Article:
The Islamic Republic of Iran's Department of Environment (DoE) chief, Issa Kalantari has admitted that mazut, an environmentally harmful fuel is used for power stations in the country.
Mazut is a heavy, low quality fuel oil with an obnoxious smell that highly pollutes the air. The cheap product is usually used in massive industrial plants and for ships. In the West, mazut is broken down and turned into diesel.
Speaking on Sunday, January 19, Kalantari regretfully said that Iran is caught in a vicious circle of air pollution, without knowing how to find a way out.
"Under (U.S.) sanctions, the Oil cannot export mazut, and Iranian refineries are overflowing with the heavy fuel oil," Kalantari disclosed, adding, "Therefore, we have once again been forced to use the product for our power plants, polluting the air."
The level of sulfur density in mazut produced in Iran is nearly 3.5%, which is seven times more than the international standard for vessels on high seas, and its usage is strictly banned in urban areas, specifically in the cities like Tehran that are struggling with air pollution.
Iranian refineries, on average, have produced more than 60 million liters (approximately 15.8 million U.S. liquid gallons) of mazut per day, of which 35.5 million liters (roughly 9.3 million gallons) have been exported, 4.3 million liters (1.1 million gallons) used for bunkering (vessel fuel), and the rest domestically consumed.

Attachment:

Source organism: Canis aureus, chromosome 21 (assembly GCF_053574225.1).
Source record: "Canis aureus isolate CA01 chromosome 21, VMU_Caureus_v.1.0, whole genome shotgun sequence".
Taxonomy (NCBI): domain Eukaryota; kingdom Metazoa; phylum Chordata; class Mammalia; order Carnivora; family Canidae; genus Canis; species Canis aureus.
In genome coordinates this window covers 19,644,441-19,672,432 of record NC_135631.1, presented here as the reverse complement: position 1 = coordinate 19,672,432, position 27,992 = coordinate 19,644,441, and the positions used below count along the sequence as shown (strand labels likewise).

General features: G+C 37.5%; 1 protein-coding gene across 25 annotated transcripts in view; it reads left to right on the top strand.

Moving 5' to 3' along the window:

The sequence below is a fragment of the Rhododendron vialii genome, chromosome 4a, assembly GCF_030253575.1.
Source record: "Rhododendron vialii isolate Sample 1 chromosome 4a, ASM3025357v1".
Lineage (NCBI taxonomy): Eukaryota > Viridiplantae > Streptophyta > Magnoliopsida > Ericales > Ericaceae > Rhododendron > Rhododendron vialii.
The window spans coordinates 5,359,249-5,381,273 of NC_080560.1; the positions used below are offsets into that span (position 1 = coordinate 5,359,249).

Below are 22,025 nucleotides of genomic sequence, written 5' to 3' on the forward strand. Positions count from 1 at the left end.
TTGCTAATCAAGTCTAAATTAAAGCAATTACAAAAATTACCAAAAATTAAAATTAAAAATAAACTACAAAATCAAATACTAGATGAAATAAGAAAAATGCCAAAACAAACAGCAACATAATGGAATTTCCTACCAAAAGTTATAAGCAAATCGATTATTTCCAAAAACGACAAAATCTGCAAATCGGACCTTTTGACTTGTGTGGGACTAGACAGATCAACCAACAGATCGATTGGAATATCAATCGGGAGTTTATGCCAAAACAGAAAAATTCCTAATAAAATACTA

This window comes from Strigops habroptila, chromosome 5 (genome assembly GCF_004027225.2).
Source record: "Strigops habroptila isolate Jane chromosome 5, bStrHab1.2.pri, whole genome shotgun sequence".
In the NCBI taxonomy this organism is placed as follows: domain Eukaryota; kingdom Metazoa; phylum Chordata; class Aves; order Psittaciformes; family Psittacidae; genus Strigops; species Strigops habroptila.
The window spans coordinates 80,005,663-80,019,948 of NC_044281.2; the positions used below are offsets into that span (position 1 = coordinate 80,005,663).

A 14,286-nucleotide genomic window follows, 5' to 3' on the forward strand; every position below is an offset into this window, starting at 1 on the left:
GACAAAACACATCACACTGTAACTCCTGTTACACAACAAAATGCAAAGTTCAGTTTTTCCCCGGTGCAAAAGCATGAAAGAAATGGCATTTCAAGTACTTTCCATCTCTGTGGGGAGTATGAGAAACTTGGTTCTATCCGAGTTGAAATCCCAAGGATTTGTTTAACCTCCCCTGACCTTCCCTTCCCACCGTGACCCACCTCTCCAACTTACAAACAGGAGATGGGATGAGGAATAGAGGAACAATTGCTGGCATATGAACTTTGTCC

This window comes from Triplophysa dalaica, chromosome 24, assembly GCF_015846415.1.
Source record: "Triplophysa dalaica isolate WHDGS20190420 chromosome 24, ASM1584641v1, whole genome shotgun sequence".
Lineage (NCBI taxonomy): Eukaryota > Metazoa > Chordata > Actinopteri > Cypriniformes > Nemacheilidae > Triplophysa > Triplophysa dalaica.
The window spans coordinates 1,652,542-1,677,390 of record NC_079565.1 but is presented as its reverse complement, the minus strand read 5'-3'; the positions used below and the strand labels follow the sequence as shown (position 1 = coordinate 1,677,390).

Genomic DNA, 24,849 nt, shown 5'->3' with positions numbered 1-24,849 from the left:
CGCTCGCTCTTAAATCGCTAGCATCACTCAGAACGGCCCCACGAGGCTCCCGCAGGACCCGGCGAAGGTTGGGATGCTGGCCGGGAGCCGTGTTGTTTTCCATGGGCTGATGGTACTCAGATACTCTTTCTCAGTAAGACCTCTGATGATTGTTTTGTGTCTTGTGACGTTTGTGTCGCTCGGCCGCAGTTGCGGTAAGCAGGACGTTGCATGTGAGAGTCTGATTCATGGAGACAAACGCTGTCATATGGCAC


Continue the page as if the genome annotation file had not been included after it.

Since Iran's refineries are very old (mostly built during the reign of Iran's last monarch, Mohammad Reza Shah Pahlavi) and deprived of new technologies, 24% of the crude oil turns into mazut, which compared with gasoline and diesel has a very low value.
The main bulk of Iran's mazut is exported to the United Arab Emirates (UAE) and refined further for refueling local and foreign vessels.
However, since the re-imposition of Washington's sanctions on the Islamic Republic in 2018, exporting Iranian mazut has significantly declined, leaving Tehran with no option other than using the product to feed local industrial complexes.
One of the major consumers of mazut in Iran is its power plants that DoE head, Isa Kalantari, believes are the primary sources of air pollution in the country.
Earlier, the spokesman of Iran's power industry, Mostafa Rajabi, had admitted that, since March 21, 2019, nearly 99 million cubic feet of mazut had been used in electricity plants across Iran.
"Having a clean air has become an impossible dream for Iranians," Kalantari regretfully said on Sunday, noting, "87% of the minibuses, 81% of the motorbikes, 73% of buses, and 61% of the trucks in Iran are dilapidated. We are living in the country of broken-down vehicles, and still expect to have clean air."